Many schools and libraries host fiction-focused book clubs, but it’s important to keep young nonfiction lovers in mind too. After all, studies show that 40 percent of elementary-aged children prefer nonfiction and another 30 percent enjoy fiction and nonfiction equally.
While you can certainly run a student book club that features a healthy mix of fiction and nonfiction titles, some children may be particularly interested in a group that reads all nonfiction. And the benefits are undeniable.
Besides encouraging students to talk about reading, which enhances their comprehension, book clubs give children an opportunity to practice life skills like taking turns, expressing opinions, listening to others, and working collaboratively.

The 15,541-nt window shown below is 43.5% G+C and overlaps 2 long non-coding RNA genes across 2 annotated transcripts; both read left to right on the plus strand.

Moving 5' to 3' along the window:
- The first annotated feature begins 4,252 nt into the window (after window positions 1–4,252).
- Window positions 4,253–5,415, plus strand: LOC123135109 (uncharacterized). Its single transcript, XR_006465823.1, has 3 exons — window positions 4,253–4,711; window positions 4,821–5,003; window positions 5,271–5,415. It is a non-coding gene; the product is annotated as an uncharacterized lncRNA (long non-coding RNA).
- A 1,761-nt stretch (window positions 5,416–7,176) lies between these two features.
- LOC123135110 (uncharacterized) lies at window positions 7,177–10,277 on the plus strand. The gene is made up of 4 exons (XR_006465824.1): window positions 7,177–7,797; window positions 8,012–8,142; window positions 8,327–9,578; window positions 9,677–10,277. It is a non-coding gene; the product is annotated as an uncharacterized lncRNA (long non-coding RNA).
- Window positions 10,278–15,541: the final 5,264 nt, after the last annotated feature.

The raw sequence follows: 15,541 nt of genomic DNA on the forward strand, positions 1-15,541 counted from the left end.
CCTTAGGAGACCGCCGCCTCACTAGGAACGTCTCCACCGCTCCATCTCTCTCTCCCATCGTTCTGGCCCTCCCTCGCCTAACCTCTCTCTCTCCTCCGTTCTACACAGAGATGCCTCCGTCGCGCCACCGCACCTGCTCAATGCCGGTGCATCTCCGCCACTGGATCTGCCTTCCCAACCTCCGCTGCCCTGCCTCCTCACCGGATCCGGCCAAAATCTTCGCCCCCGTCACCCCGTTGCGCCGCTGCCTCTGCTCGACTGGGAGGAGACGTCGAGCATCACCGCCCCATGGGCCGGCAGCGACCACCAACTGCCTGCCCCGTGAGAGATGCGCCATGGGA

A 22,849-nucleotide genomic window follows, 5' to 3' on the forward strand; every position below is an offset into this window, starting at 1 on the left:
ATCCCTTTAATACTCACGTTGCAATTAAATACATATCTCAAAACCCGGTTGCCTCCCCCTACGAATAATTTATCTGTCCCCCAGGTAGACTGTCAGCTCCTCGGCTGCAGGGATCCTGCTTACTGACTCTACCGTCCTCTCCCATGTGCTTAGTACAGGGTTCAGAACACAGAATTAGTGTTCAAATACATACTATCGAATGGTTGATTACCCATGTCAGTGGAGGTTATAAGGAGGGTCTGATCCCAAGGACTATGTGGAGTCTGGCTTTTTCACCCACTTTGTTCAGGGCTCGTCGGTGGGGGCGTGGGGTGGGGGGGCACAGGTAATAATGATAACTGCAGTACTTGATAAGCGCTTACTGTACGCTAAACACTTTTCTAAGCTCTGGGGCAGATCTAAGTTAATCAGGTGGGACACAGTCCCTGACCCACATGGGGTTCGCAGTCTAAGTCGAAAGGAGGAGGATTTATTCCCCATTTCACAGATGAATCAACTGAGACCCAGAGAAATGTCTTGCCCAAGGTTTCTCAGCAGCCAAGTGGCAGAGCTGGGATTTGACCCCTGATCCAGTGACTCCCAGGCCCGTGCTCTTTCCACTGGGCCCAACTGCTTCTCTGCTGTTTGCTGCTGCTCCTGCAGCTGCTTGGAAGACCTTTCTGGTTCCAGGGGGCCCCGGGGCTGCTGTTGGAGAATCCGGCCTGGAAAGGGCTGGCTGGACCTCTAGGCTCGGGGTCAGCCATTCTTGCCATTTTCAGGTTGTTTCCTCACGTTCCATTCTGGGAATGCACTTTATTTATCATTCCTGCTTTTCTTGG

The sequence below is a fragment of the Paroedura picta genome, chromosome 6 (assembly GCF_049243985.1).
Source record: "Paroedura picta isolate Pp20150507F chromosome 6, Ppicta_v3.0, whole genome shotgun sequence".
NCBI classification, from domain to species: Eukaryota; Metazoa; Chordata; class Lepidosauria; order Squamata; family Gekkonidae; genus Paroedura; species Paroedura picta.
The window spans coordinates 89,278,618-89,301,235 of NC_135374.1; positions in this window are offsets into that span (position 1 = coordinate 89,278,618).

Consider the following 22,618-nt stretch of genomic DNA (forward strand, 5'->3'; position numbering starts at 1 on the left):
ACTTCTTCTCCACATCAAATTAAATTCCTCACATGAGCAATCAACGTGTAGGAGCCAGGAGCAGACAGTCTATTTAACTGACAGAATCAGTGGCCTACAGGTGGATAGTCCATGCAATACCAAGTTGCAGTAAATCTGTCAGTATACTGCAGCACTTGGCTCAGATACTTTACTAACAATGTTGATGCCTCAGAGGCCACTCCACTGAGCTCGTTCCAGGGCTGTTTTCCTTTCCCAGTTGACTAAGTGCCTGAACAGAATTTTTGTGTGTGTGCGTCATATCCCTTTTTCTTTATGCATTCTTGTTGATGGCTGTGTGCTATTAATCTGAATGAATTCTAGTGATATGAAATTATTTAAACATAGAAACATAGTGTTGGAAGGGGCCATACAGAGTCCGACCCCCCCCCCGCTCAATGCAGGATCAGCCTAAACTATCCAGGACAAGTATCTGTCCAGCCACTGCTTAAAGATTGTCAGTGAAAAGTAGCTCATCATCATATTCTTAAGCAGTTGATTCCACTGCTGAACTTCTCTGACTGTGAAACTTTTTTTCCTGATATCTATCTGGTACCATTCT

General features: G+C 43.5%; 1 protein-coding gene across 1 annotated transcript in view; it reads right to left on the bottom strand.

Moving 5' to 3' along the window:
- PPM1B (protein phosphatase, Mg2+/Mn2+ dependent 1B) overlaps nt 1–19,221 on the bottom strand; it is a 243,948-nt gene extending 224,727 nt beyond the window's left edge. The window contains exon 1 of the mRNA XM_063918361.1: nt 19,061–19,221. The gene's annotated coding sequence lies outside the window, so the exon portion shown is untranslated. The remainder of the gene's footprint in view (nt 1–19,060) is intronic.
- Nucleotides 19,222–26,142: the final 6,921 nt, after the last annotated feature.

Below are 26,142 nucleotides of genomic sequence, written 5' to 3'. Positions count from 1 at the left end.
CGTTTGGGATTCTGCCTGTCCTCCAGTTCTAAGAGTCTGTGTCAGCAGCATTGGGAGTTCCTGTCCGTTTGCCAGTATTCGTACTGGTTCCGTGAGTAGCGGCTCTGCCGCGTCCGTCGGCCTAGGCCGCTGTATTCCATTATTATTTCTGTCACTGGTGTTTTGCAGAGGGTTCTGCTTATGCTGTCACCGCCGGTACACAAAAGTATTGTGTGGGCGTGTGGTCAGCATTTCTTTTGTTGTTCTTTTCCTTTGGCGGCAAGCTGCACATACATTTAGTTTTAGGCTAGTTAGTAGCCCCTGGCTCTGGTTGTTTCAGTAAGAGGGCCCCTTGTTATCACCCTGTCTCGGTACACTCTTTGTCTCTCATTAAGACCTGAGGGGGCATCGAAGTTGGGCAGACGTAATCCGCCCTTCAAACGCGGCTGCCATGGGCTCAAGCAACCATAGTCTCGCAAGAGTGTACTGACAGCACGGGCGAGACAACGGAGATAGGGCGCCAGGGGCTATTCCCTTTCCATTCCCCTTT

When students read and discuss nonfiction with their peers, they learn to recognize when they don’t understand the text and develop a range of strategies that can aid their comprehension, such as re-reading, asking questions, using a dictionary, and reading passages aloud.
If a nonfiction reading club seems like a good fit for the children you serve, why not give it a try. Here are some tips for getting started.